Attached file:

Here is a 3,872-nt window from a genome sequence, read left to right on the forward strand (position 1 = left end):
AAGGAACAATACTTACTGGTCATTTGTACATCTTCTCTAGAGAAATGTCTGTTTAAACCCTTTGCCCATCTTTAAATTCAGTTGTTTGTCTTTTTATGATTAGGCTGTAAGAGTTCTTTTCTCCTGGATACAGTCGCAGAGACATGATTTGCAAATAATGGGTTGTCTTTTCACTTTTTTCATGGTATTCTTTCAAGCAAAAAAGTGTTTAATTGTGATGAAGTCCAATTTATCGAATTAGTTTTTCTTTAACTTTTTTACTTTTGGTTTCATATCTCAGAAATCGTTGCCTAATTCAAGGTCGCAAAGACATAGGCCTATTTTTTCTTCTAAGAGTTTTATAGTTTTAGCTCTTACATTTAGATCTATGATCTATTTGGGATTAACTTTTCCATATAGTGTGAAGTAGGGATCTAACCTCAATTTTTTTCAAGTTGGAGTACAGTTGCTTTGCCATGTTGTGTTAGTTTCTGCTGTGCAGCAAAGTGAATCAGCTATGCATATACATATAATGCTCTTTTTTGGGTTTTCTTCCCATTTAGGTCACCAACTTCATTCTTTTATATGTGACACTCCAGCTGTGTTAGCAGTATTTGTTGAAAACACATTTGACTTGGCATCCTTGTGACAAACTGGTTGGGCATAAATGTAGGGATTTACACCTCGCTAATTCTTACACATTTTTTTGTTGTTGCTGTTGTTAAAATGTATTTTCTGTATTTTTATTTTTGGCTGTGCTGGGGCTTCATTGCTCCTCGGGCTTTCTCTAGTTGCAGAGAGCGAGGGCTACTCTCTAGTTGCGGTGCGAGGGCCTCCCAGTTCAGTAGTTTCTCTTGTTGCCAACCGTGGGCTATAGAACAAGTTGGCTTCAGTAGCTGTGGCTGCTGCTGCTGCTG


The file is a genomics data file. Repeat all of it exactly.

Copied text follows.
Here is a 3,872-nt window from a genome sequence, read left to right on the forward strand (position 1 = left end):
AAGGAACAATACTTACTGGTCATTTGTACATCTTCTCTAGAGAAATGTCTGTTTAAACCCTTTGCCCATCTTTAAATTCAGTTGTTTGTCTTTTTATGATTAGGCTGTAAGAGTTCTTTTCTCCTGGATACAGTCGCAGAGACATGATTTGCAAATAATGGGTTGTCTTTTCACTTTTTTCATGGTATTCTTTCAAGCAAAAAAGTGTTTAATTGTGATGAAGTCCAATTTATCGAATTAGTTTTTCTTTAACTTTTTTACTTTTGGTTTCATATCTCAGAAATCGTTGCCTAATTCAAGGTCGCAAAGACATAGGCCTATTTTTTCTTCTAAGAGTTTTATAGTTTTAGCTCTTACATTTAGATCTATGATCTATTTGGGATTAACTTTTCCATATAGTGTGAAGTAGGGATCTAACCTCAATTTTTTTCAAGTTGGAGTACAGTTGCTTTGCCATGTTGTGTTAGTTTCTGCTGTGCAGCAAAGTGAATCAGCTATGCATATACATATAATGCTCTTTTTTGGGTTTTCTTCCCATTTAGGTCACCAACTTCATTCTTTTATATGTGACACTCCAGCTGTGTTAGCAGTATTTGTTGAAAACACATTTGACTTGGCATCCTTGTGACAAACTGGTTGGGCATAAATGTAGGGATTTACACCTCGCTAATTCTTACACATTTTTTTGTTGTTGCTGTTGTTAAAATGTATTTTCTGTATTTTTATTTTTGGCTGTGCTGGGGCTTCATTGCTCCTCGGGCTTTCTCTAGTTGCAGAGAGCGAGGGCTACTCTCTAGTTGCGGTGCGAGGGCCTCCCAGTTCAGTAGTTTCTCTTGTTGCCAACCGTGGGCTATAGAACAAGTTGGCTTCAGTAGCTGTGGCTGCTGCTGCTGCTG